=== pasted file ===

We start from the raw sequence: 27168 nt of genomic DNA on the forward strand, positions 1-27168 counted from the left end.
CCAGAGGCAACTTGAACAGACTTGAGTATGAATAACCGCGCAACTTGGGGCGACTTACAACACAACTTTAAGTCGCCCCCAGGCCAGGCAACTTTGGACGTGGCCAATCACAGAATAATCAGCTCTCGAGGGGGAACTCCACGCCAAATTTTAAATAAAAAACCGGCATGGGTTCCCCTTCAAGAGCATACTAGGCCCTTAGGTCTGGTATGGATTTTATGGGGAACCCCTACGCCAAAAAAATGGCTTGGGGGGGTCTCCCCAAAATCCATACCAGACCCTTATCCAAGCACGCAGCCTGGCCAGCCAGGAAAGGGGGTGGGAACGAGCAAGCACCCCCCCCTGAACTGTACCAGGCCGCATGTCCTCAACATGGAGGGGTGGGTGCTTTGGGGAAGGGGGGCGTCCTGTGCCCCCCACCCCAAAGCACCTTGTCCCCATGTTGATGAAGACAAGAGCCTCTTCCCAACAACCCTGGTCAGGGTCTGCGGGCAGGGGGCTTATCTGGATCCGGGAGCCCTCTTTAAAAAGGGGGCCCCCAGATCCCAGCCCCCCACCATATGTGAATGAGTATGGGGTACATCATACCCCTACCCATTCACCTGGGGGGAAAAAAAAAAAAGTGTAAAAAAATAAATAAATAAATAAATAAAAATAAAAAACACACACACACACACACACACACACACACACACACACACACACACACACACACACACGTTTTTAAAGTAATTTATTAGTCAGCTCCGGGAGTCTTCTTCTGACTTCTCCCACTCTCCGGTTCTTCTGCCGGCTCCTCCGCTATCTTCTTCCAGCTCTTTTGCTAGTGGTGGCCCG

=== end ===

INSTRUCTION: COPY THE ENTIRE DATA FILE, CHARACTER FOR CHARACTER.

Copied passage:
We start from the raw sequence: 27168 nt of genomic DNA on the forward strand, positions 1-27168 counted from the left end.
CCAGAGGCAACTTGAACAGACTTGAGTATGAATAACCGCGCAACTTGGGGCGACTTACAACACAACTTTAAGTCGCCCCCAGGCCAGGCAACTTTGGACGTGGCCAATCACAGAATAATCAGCTCTCGAGGGGGAACTCCACGCCAAATTTTAAATAAAAAACCGGCATGGGTTCCCCTTCAAGAGCATACTAGGCCCTTAGGTCTGGTATGGATTTTATGGGGAACCCCTACGCCAAAAAAATGGCTTGGGGGGGTCTCCCCAAAATCCATACCAGACCCTTATCCAAGCACGCAGCCTGGCCAGCCAGGAAAGGGGGTGGGAACGAGCAAGCACCCCCCCCTGAACTGTACCAGGCCGCATGTCCTCAACATGGAGGGGTGGGTGCTTTGGGGAAGGGGGGCGTCCTGTGCCCCCCACCCCAAAGCACCTTGTCCCCATGTTGATGAAGACAAGAGCCTCTTCCCAACAACCCTGGTCAGGGTCTGCGGGCAGGGGGCTTATCTGGATCCGGGAGCCCTCTTTAAAAAGGGGGCCCCCAGATCCCAGCCCCCCACCATATGTGAATGAGTATGGGGTACATCATACCCCTACCCATTCACCTGGGGGGAAAAAAAAAAAAGTGTAAAAAAATAAATAAATAAATAAATAAAAATAAAAAACACACACACACACACACACACACACACACACACACACACACACACACACACACACACGTTTTTAAAGTAATTTATTAGTCAGCTCCGGGAGTCTTCTTCTGACTTCTCCCACTCTCCGGTTCTTCTGCCGGCTCCTCCGCTATCTTCTTCCAGCTCTTTTGCTAGTGGTGGCCCG